Tuesday, November 30, 2010

Oh Captain, my captain

Do you know who inspired you to read more? Think more? Challenge and question the world? I do. Mr. Jack Nuthall was my high school English teacher and History teacher. He taught me to love Beowulf, Shakespeare, John Donne, and William Blake. With Mr. Nuthall we studied the poetry of Bob Marley and Jimmy Buffet while wearing Hawaiian shirts and sipping on fake margaritas. He inspired my love for movies and movie trivia.

He is why I became a teacher and why I strive to challenge my students to think in ways they never knew possible. I am sad that he will never read Owl Moon in my bookstore or to his grand-children.

Today the world lost one of the good ones. Rest in peace, Mr. Nuthall. You have inspired so many people and your story will live on with us.

Monday, November 29, 2010

Now THAT's what I'm Talkin' About!

Magic.  Heart-tugging.  Inspiring.

Oliver Jeffer's The Heart and the Bottle is all of these things.  My friend let me read her copy this weekend and I immediately went to my local bookstore and picked up a copy.

This is the story of a girl who has an imagination much like young Alice.  But one day she witnesses sadness so she decides to put her heart in a bottle to protect it from ever feeling that way again.  The only problem is with her heart protected, she no longer sees the magical world she once did.  Until, that is, she comes upon a young girl who still sees the world with imagination.


A beautiful book with an important message and vital reminder to us grown-ups.  Don't forget about those things which once inspired you to see the world in a different way.  Mr. Jeffers out-does himself by even creating an I-Pad app that brings the story to life.  Read by Helena Bonham-Carter, this story takes it to another level.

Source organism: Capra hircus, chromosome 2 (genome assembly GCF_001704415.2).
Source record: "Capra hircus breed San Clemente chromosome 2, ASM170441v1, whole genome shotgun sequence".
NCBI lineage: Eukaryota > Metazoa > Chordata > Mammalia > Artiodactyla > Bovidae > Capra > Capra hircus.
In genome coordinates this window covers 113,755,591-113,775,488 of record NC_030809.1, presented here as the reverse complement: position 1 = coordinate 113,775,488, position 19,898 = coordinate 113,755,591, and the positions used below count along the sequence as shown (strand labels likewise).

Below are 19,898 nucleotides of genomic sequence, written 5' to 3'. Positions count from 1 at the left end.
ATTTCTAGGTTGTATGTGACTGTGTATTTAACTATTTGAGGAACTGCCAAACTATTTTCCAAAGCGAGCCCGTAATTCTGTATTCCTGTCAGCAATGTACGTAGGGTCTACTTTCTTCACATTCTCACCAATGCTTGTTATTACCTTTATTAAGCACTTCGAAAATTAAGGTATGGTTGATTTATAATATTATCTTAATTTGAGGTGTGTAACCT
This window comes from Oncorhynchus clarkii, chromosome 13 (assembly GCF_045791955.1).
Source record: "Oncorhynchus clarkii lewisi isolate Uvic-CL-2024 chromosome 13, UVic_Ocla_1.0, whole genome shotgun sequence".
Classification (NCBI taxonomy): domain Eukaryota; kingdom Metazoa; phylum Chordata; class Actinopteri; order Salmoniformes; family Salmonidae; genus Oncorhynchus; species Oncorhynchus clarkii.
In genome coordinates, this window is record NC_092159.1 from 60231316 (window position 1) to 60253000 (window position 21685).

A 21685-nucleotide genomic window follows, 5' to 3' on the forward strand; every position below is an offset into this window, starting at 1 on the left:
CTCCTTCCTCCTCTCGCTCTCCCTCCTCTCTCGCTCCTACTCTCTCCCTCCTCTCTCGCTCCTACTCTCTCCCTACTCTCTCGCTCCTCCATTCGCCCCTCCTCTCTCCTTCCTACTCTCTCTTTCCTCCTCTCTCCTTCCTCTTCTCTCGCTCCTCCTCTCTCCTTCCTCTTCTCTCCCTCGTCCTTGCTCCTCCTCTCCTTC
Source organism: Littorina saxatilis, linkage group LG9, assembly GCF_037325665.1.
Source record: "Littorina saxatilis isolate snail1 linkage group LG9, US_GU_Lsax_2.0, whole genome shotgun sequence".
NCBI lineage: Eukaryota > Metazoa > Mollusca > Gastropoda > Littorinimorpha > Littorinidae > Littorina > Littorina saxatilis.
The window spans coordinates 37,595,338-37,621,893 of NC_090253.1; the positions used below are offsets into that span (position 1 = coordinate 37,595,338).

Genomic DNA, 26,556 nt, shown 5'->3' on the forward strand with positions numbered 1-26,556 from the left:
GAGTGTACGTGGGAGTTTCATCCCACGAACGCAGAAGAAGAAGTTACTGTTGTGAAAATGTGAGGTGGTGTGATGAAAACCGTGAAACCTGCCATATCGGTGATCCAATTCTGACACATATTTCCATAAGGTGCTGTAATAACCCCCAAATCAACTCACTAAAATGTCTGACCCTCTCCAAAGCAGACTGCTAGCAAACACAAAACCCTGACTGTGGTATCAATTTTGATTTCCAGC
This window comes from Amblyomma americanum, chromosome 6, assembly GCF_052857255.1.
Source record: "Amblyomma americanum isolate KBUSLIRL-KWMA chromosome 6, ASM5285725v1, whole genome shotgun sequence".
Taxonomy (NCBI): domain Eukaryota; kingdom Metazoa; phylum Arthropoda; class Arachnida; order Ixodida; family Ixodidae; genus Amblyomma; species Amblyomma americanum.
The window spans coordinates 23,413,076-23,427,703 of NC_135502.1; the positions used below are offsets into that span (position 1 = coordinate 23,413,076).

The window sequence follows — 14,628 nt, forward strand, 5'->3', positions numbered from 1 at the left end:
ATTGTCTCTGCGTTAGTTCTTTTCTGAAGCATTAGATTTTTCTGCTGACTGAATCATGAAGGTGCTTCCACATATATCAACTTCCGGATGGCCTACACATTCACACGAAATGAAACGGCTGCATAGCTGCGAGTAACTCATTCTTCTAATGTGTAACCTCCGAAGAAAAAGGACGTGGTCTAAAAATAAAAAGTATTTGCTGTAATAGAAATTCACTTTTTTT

This is exactly the kind of creativity I hope my store will inspire.  A book that makes your heart leap, and the technology to create your own vision of that feeling.

Friday, November 26, 2010

A Very Merry Birthday Alice!

For those of you who are familiar with Alice's Adventures in Wonderland (the real title of the first book), you will probably know the song, "A Very Merry Un-Birthday."  Well, as I was perusing some of my favorite blogs, I noticed the Children's Book-A-Day Almanac mentioned that TODAY, November 26, is the birthday of the story!  I love that the new blog was born the day before the story's real birthday!

Follow this link http://childrensbookalmanac.com/ to get some great information about Alice, Ever After's namesake.  Happy birthday to Alice, the White Rabbit, Tweedle Dee and Tweedle Dum, the March Hare, the Mad Hatter, the Dormouse, the Queen of Hearts, and the rest of the crew!

Thursday, November 25, 2010

To Be Thankful

I just spent most of Thanksgiving day with two wonderful friends.  We celebrated with the oh-so-traditional meal of waffles and coffee.  Ok, so maybe not so traditional but we DID watch the parade. One of my favorite parts of the day, besides the amazing company, was that we spent about 5 hours brainstorming ideas for the bookstore!  I am really excited about the creative ideas we came up with and the direction in which things are moving.


This is, of course, why the blog has changed names.  I hope you all found it here without any trouble!  The new name, Alice, Ever After, reflects the mission of the bookstore and it's whimsical nature.  As a future bookstore owner, I have to come to terms with how technology will change the way we read books.  Instead of fighting it, Alice, Ever After will embrace digital media and seek to create a culture of book reading we have yet to imagine.  Just like the Red Queen in Alice believed in "at least six impossible things before breakfast," we will seek to imagine a children's bookstore that is adventurous, imaginative, and groundbreaking.  I am excited at each new step in the process. So, in addition to reviewing books, I will also catalog the process of the steps toward starting my own business on this blog.  So far, the website is reserved (www.AliceEverAfter.com is mine!), business cards have been ordered, and a concept is brewing!